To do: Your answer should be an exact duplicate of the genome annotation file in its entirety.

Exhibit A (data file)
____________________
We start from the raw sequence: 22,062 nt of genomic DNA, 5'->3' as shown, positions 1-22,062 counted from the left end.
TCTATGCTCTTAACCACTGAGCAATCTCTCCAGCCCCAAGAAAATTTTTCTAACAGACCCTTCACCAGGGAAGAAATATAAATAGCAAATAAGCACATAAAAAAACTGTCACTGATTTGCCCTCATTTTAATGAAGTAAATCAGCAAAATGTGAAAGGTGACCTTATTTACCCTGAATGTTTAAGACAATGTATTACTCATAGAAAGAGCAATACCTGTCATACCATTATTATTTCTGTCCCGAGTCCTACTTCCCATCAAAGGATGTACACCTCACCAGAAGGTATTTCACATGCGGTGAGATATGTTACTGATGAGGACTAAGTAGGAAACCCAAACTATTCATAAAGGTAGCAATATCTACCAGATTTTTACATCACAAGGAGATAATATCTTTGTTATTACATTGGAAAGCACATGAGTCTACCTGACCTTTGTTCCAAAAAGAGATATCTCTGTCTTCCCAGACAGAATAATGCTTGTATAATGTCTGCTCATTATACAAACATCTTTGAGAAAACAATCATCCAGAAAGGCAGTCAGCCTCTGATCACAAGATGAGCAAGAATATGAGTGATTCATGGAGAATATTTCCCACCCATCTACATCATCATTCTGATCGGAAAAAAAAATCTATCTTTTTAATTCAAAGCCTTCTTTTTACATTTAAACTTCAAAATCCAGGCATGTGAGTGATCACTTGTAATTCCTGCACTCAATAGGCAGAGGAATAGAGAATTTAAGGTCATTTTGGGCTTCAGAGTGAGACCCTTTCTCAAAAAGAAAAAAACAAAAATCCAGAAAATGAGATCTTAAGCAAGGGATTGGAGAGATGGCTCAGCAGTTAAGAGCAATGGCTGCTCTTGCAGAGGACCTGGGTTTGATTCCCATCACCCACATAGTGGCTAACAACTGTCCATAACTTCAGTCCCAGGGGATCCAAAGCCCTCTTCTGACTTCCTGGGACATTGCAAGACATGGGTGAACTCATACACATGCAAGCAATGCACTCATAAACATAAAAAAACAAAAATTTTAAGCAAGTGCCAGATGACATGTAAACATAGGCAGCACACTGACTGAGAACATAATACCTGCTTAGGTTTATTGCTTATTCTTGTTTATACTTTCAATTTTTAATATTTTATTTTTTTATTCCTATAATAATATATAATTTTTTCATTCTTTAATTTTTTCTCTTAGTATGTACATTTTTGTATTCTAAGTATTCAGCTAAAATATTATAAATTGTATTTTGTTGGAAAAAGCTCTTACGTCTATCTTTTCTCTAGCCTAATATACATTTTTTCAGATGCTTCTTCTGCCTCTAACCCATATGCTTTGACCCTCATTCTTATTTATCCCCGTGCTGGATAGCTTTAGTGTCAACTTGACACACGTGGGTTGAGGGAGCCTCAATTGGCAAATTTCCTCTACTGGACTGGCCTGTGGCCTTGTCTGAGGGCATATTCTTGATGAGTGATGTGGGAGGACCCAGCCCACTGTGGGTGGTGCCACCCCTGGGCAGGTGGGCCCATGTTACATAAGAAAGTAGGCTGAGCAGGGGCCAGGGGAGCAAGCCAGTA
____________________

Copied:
We start from the raw sequence: 22,062 nt of genomic DNA, 5'->3' as shown, positions 1-22,062 counted from the left end.
TCTATGCTCTTAACCACTGAGCAATCTCTCCAGCCCCAAGAAAATTTTTCTAACAGACCCTTCACCAGGGAAGAAATATAAATAGCAAATAAGCACATAAAAAAACTGTCACTGATTTGCCCTCATTTTAATGAAGTAAATCAGCAAAATGTGAAAGGTGACCTTATTTACCCTGAATGTTTAAGACAATGTATTACTCATAGAAAGAGCAATACCTGTCATACCATTATTATTTCTGTCCCGAGTCCTACTTCCCATCAAAGGATGTACACCTCACCAGAAGGTATTTCACATGCGGTGAGATATGTTACTGATGAGGACTAAGTAGGAAACCCAAACTATTCATAAAGGTAGCAATATCTACCAGATTTTTACATCACAAGGAGATAATATCTTTGTTATTACATTGGAAAGCACATGAGTCTACCTGACCTTTGTTCCAAAAAGAGATATCTCTGTCTTCCCAGACAGAATAATGCTTGTATAATGTCTGCTCATTATACAAACATCTTTGAGAAAACAATCATCCAGAAAGGCAGTCAGCCTCTGATCACAAGATGAGCAAGAATATGAGTGATTCATGGAGAATATTTCCCACCCATCTACATCATCATTCTGATCGGAAAAAAAAATCTATCTTTTTAATTCAAAGCCTTCTTTTTACATTTAAACTTCAAAATCCAGGCATGTGAGTGATCACTTGTAATTCCTGCACTCAATAGGCAGAGGAATAGAGAATTTAAGGTCATTTTGGGCTTCAGAGTGAGACCCTTTCTCAAAAAGAAAAAAACAAAAATCCAGAAAATGAGATCTTAAGCAAGGGATTGGAGAGATGGCTCAGCAGTTAAGAGCAATGGCTGCTCTTGCAGAGGACCTGGGTTTGATTCCCATCACCCACATAGTGGCTAACAACTGTCCATAACTTCAGTCCCAGGGGATCCAAAGCCCTCTTCTGACTTCCTGGGACATTGCAAGACATGGGTGAACTCATACACATGCAAGCAATGCACTCATAAACATAAAAAAACAAAAATTTTAAGCAAGTGCCAGATGACATGTAAACATAGGCAGCACACTGACTGAGAACATAATACCTGCTTAGGTTTATTGCTTATTCTTGTTTATACTTTCAATTTTTAATATTTTATTTTTTTATTCCTATAATAATATATAATTTTTTCATTCTTTAATTTTTTCTCTTAGTATGTACATTTTTGTATTCTAAGTATTCAGCTAAAATATTATAAATTGTATTTTGTTGGAAAAAGCTCTTACGTCTATCTTTTCTCTAGCCTAATATACATTTTTTCAGATGCTTCTTCTGCCTCTAACCCATATGCTTTGACCCTCATTCTTATTTATCCCCGTGCTGGATAGCTTTAGTGTCAACTTGACACACGTGGGTTGAGGGAGCCTCAATTGGCAAATTTCCTCTACTGGACTGGCCTGTGGCCTTGTCTGAGGGCATATTCTTGATGAGTGATGTGGGAGGACCCAGCCCACTGTGGGTGGTGCCACCCCTGGGCAGGTGGGCCCATGTTACATAAGAAAGTAGGCTGAGCAGGGGCCAGGGGAGCAAGCCAGTA